May 24, 2010, 2:36 PM EDT
UPDATE: OK, some more research leads me to believe that the answer in the headline is “no” A-Rod is not going to get stiffed. At least probably not.
It’s possible and, in “prepacked” bankruptcies like this one, common, for the debtor (i.e. the Rangers) to file for bankruptcy when it has the assets
to cover the liabilities but can’t pay the liabilities exactly as they come due. This sort of Chapter 11 may allow the debtor to hold a sale — say, to someone like Chuck Greenberg! — to get fresh
cash and to restructure the timing of payments.
Upshot: A-Rod and all of the other creditors (which includes Mickey Tettleton of all people) are still quite likely to get their money, even if there is some sort of delay or disruption.
I think we all learned something today kids: bankruptcy is difficult to understand. And kind of boring, frankly. So unless a ballplayer shoots someone this afternoon, it’s going to be actual baseball content for the rest of the day.
2:09: I am obviously not a bankruptcy expert, but thankfully some of you are, and you have informed me that I got some stuff wrong below. Let me, to the best of my ability, fix it.
The notion that unsecureds don’t get paid is not accurate. They do get paid, and often, but it’s usually pennies on the dollar. Moreover, they are paid at the same rate, so if Alex Rodriguez gets, say, 50 cents on the dollar, all the unsecured creditors get 50 cents on the dollar. It would not be kosher, then for A-Rod to get his $24.9 million and the others to get stiffed.
The practical implication of this is that yes, A-Rod is likely to get at least partially stiffed. Because if he gets all of his $24.9 million, all the creditors get all of their money and then, by definition, there is no point of a bankruptcy (i.e. a bankruptcy is defined by owing more money than you have). Since the Rangers filed for bankruptcy it means they don’t have enough money to pay all of their unsecureds at a 100% rate. That means that A-Rod should not get all the money he thought he’d get and all of the ugly union/team dynamics set forth below come into play.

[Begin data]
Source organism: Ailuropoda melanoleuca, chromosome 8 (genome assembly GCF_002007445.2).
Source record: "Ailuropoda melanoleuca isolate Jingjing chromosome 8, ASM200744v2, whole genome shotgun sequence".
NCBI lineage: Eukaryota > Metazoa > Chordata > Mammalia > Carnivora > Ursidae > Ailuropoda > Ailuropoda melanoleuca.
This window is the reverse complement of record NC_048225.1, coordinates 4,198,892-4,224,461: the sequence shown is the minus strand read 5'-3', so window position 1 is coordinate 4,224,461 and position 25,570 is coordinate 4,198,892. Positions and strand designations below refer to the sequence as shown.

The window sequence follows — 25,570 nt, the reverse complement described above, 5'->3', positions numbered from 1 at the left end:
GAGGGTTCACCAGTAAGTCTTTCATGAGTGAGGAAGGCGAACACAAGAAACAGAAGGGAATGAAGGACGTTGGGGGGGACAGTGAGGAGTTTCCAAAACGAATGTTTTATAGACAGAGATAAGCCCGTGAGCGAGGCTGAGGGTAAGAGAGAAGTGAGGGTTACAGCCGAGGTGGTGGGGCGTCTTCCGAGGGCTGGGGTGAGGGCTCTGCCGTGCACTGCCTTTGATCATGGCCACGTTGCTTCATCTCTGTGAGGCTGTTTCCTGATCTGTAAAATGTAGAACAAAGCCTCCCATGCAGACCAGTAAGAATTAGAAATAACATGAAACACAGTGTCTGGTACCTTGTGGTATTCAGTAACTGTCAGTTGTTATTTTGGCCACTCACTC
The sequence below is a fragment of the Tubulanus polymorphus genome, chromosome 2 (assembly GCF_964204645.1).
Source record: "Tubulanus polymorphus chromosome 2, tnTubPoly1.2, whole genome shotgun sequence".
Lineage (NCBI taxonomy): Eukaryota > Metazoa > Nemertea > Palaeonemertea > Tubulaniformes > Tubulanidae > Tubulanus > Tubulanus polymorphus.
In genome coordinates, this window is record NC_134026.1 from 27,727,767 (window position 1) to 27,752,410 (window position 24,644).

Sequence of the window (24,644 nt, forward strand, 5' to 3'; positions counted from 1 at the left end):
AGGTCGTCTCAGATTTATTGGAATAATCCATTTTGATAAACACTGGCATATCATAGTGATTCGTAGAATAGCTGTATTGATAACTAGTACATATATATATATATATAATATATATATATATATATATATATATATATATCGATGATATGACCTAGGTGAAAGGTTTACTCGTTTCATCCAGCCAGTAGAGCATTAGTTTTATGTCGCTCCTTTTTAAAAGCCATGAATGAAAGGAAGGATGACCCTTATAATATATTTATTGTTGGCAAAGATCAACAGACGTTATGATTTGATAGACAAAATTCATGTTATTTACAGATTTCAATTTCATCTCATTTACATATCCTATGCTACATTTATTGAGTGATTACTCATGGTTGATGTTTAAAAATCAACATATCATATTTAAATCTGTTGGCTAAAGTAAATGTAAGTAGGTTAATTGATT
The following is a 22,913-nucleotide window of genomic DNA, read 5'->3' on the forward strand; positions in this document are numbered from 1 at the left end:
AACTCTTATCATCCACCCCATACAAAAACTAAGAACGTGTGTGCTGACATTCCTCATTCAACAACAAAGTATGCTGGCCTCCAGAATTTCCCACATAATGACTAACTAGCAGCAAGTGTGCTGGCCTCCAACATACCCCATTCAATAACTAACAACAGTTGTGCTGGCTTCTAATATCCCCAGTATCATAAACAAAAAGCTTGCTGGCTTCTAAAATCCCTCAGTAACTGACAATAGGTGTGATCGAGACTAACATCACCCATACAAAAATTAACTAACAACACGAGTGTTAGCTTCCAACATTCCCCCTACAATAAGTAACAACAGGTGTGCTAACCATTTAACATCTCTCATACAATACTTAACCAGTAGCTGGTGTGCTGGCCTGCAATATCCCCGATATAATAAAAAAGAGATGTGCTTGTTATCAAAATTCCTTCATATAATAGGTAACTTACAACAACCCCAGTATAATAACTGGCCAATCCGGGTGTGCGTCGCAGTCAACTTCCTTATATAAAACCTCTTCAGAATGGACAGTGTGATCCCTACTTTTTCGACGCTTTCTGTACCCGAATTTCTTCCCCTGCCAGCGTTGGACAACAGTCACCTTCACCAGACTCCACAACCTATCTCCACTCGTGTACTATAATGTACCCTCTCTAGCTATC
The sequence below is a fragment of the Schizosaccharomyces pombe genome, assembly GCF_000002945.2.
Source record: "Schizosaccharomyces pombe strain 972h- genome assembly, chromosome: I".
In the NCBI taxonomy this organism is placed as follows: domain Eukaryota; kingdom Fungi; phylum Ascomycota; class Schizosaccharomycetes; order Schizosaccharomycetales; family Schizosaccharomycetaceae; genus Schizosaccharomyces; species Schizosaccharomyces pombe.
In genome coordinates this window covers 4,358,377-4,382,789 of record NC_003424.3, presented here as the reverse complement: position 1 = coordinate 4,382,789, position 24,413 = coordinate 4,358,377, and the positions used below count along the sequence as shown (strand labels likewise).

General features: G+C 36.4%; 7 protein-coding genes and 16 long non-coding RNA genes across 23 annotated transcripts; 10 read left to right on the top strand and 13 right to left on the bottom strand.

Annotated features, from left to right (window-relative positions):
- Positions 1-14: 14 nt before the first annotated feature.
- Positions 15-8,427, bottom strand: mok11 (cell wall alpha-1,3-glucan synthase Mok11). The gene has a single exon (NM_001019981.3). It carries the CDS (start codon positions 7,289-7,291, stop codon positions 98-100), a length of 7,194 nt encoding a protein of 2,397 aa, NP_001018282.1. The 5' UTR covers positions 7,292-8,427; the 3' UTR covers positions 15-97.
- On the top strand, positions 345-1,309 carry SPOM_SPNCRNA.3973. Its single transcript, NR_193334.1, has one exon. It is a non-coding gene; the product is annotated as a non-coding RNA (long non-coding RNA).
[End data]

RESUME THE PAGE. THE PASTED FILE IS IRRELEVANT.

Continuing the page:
Another point of clarification: there can’t be a “side deal” between the Rangers and A-Rod, because that would violate bankruptcy laws which prohibit a debtor agreeing to make preferential payments to certain creditors before the filing. I didn’t intend that meaning when I said “side deal” — I really meant that there was some understanding on A-Rod’s part that he would be taken care of in the normal bankruptcy process — but that seems far less likely given the pro-rata thing outlined above, even if it were proper for the Rangers to make such an assurance, which I’m not sure is the case.
I’d ask that the bankruptcy experts among you continue to help me out with this stuff, but for now anyway, it seems like, yeah, A-Rod is gonna walk away with less money than he bargained for. I can’t help but think that this will become something of a problem for baseball going forward.
1:15 P.M.: Pfun Pfact from the Rangers bankruptcy filing: the largest unsecured creditor is Alex Rodriguez, who is still owed
$24.9 million in deferred compensation from his big $250 million deal.
“Unsecured” means that Mr. Rodriguez does not have any collateral for the amount of money he is owed. Unsecured creditors rarely if ever get any of the money they’re owed when the debtor goes into bankruptcy. Your mortgage company is secured (i.e. it has a lien on your house) which means that if you stiff them, they can take the house back to satisfy what you owe them. Your credit card company, in contrast, is an unsecured creditor. If you stiff them they can try to collect from you and can ruin your credit rating, but they can’t take your stuff and, for the most part, once you file bankruptcy, its game over for them. Which is the biggest reason why credit card companies donate a lot of money to Congressmen in order to get them to make it harder for you and I to file bankruptcy.
But that’s a subject for another blog. Let’s you and I stick to Alex Rodriguez. Is A-Rod SOL? Are the Rangers going to really just walk away from the money they owe him? The short answer: I don’t know.
The longer answer: man, I can’t see them just doing that. Lots of teams owe deferred compensation to players. Indeed, I think the Diamondbacks spent more time in the last decade working on deferred comp deals than they did playing baseball games. If a team were to suddenly renege on a major deferred compensation deal you’d have to think that the union would scream and the other teams — who might like to convince some of their own high-priced players to take deferred compensation — would scream even louder. If there’s a chance they’re going to get burnt, why would any player take such a deal again?
As is the case with the Tom Hicks creditors, I can’t help but think that there is a side deal to pay Mr. Rodriguez what he is owed, be it from the Rangers or some other source.* Otherwise, the team and the league will have just created a big labor headache that no one needs.
*How that is specifically being done — if indeed it is being done — is a pretty interesting question, because I think it’s unprecedented in baseball history. The most recent parallel I can think of is Mario Lemieux, who was owed so much in deferred compensation that he just up and converted all that debt into an equity stake with the Penguins and now owns the team. That can’t happen with A-Rod because baseball prohibits players from doing such a thing. Seems like it would have to be a cash thing.
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